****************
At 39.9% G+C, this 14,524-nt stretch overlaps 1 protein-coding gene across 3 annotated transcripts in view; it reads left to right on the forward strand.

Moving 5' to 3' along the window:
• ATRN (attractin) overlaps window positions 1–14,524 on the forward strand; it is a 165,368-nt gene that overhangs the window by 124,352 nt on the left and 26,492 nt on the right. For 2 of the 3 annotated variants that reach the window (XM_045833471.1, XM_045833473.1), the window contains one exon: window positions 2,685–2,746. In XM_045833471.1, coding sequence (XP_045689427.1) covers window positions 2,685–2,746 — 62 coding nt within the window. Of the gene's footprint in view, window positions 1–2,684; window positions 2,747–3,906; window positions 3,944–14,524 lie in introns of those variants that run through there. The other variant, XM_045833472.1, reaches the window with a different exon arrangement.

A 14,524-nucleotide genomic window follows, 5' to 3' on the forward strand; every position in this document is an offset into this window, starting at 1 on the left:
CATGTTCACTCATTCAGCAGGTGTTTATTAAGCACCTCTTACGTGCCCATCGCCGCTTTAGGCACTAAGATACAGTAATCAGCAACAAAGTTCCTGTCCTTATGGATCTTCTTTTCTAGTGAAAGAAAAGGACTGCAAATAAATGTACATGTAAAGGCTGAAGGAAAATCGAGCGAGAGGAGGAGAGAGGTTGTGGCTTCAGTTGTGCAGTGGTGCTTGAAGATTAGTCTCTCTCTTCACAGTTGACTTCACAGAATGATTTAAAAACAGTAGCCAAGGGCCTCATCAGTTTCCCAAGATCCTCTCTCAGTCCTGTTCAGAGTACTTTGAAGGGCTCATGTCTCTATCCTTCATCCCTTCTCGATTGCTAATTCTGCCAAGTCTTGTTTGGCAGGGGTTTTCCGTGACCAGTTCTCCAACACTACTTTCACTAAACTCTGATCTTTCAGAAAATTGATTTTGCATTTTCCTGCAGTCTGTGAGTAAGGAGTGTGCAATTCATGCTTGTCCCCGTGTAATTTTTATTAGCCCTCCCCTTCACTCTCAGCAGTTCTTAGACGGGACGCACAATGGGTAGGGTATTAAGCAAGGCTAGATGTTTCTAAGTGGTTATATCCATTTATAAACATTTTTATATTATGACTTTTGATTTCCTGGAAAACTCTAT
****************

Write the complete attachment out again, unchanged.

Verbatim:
At 39.9% G+C, this 14,524-nt stretch overlaps 1 protein-coding gene across 3 annotated transcripts in view; it reads left to right on the forward strand.

Moving 5' to 3' along the window:
• ATRN (attractin) overlaps window positions 1–14,524 on the forward strand; it is a 165,368-nt gene that overhangs the window by 124,352 nt on the left and 26,492 nt on the right. For 2 of the 3 annotated variants that reach the window (XM_045833471.1, XM_045833473.1), the window contains one exon: window positions 2,685–2,746. In XM_045833471.1, coding sequence (XP_045689427.1) covers window positions 2,685–2,746 — 62 coding nt within the window. Of the gene's footprint in view, window positions 1–2,684; window positions 2,747–3,906; window positions 3,944–14,524 lie in introns of those variants that run through there. The other variant, XM_045833472.1, reaches the window with a different exon arrangement.

A 14,524-nucleotide genomic window follows, 5' to 3' on the forward strand; every position in this document is an offset into this window, starting at 1 on the left:
CATGTTCACTCATTCAGCAGGTGTTTATTAAGCACCTCTTACGTGCCCATCGCCGCTTTAGGCACTAAGATACAGTAATCAGCAACAAAGTTCCTGTCCTTATGGATCTTCTTTTCTAGTGAAAGAAAAGGACTGCAAATAAATGTACATGTAAAGGCTGAAGGAAAATCGAGCGAGAGGAGGAGAGAGGTTGTGGCTTCAGTTGTGCAGTGGTGCTTGAAGATTAGTCTCTCTCTTCACAGTTGACTTCACAGAATGATTTAAAAACAGTAGCCAAGGGCCTCATCAGTTTCCCAAGATCCTCTCTCAGTCCTGTTCAGAGTACTTTGAAGGGCTCATGTCTCTATCCTTCATCCCTTCTCGATTGCTAATTCTGCCAAGTCTTGTTTGGCAGGGGTTTTCCGTGACCAGTTCTCCAACACTACTTTCACTAAACTCTGATCTTTCAGAAAATTGATTTTGCATTTTCCTGCAGTCTGTGAGTAAGGAGTGTGCAATTCATGCTTGTCCCCGTGTAATTTTTATTAGCCCTCCCCTTCACTCTCAGCAGTTCTTAGACGGGACGCACAATGGGTAGGGTATTAAGCAAGGCTAGATGTTTCTAAGTGGTTATATCCATTTATAAACATTTTTATATTATGACTTTTGATTTCCTGGAAAACTCTAT